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Tuesday, August 21, 2007

Advice to Law Journals: Part 3

Continuing on the series on advice to law journals....

My third piece of advice to law reviews seeking to improve is to publish symposia.  At least for journals outside of the top fifty or so, I think this is very sound advice (and probably pretty good for all reviews).  You can likely solicit people who'll produce better pieces than you're likely to get if you rely on what walks in the door.  And you give good authors a reason to publish in your journal. 

Some journals have been very successful with this in recent years.  The Chicago-Kent Law Review springs to mind and Loyola LA has moved to an all-symposium format as well (though I don't think there's been enough time to know how well that has worked just yet).  The Fordham, DePaul, Albany, and Thomas Jefferson law reviews have used symposia very successfully as well in recent years, to name a few that come to mind quickly.  Fordham Law Review has been spectacularly successful in recent years and at some point I'd like to investigate what led to their success--I bet it's in part due to some excellent symposia.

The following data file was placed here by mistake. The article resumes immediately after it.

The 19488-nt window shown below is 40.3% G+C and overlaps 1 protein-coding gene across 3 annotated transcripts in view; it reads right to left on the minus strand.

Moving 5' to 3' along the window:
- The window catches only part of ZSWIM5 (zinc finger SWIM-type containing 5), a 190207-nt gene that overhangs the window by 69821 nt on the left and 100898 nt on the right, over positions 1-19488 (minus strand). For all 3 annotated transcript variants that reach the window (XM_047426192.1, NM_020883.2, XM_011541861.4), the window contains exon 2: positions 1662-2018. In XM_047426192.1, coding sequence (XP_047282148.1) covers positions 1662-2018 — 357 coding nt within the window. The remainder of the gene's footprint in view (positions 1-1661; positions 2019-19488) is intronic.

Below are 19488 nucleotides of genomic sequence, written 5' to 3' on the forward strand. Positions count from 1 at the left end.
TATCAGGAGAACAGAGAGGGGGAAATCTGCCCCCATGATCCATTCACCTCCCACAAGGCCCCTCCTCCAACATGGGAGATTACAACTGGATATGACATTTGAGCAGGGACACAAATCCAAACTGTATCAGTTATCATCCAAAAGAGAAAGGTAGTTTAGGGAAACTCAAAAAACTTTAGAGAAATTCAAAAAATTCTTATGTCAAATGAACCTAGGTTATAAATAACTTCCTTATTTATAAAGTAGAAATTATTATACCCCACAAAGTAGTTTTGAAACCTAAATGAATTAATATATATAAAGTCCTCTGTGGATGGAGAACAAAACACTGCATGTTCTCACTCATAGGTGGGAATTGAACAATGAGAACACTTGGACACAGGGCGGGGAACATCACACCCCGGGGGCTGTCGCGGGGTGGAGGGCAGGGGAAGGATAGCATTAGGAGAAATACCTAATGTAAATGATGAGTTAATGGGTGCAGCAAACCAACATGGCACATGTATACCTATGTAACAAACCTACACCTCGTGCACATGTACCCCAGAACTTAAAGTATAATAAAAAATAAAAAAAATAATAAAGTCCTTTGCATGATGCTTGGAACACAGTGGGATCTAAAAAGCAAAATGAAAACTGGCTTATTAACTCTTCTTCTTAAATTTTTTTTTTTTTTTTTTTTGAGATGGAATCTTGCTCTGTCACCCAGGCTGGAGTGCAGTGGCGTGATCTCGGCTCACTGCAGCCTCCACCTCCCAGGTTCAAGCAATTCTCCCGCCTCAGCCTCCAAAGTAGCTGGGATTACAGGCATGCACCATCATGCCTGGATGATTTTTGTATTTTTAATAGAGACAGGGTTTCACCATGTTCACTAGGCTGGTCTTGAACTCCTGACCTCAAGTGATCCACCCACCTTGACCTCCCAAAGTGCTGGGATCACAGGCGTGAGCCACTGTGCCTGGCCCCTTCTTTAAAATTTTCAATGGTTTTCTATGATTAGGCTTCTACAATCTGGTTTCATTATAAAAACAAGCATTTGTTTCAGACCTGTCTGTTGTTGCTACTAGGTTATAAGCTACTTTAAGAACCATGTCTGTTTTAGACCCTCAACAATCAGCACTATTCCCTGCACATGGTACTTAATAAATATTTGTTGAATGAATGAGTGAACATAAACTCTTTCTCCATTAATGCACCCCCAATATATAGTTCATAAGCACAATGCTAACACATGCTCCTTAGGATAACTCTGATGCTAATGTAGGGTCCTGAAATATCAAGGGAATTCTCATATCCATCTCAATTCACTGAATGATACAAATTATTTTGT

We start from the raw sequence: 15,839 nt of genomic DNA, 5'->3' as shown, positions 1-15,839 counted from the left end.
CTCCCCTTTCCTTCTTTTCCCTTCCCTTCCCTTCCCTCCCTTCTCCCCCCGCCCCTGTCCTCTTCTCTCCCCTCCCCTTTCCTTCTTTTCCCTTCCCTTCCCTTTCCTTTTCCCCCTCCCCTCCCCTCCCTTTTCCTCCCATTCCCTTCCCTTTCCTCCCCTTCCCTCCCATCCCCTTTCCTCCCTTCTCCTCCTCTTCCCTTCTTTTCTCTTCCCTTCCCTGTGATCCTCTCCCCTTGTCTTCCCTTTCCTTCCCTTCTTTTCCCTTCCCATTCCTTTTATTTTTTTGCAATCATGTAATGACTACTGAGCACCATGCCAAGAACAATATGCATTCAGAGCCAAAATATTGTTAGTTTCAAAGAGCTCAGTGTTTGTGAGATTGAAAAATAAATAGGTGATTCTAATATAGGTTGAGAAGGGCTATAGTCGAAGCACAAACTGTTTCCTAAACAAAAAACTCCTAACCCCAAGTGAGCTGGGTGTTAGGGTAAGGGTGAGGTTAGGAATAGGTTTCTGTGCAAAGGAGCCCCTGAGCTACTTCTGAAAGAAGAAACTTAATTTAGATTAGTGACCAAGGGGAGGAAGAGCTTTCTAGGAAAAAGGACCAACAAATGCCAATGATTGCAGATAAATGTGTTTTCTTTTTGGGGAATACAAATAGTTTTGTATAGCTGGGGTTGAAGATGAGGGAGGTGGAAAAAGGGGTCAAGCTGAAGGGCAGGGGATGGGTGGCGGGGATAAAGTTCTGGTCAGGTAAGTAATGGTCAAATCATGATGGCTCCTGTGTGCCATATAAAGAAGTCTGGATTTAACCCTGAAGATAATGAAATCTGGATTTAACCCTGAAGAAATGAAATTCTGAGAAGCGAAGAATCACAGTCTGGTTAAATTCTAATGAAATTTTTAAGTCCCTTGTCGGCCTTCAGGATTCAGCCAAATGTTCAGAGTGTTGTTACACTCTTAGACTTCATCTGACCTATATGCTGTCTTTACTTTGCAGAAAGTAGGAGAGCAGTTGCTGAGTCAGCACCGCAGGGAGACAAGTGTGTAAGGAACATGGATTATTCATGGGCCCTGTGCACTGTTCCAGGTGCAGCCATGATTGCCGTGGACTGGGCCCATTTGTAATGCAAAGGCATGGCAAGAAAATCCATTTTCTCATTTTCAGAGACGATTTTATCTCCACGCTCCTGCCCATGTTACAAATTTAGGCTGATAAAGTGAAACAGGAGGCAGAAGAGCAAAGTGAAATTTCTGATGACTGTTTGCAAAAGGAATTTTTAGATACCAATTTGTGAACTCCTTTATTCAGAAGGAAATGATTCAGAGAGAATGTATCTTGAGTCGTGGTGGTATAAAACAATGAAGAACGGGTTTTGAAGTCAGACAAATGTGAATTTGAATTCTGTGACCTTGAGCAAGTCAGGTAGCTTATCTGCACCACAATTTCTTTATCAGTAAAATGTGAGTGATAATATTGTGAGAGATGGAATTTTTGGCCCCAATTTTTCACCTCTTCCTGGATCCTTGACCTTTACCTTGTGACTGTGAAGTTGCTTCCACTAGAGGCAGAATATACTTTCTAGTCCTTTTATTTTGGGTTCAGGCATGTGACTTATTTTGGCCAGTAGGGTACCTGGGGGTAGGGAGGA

There is a danger of committing to pieces sight-unseen.  There is little incentive for the authors to then turn in their best work.

Alfred L. Brophy
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Comments

I had a little bit to do with the development of the Fordham con law symposia when I was an editor. One of the key things we did ties into another part of your advice to journals -- we wanted to get key faculty involved, both for their own work and for their ability to get high-profile people to participate. Various faculty were involved, but Jim Fleming was the real driver behind the success of the con law symposia.

Posted by: Ben Barros | Aug 21, 2007 4:33:54 PM

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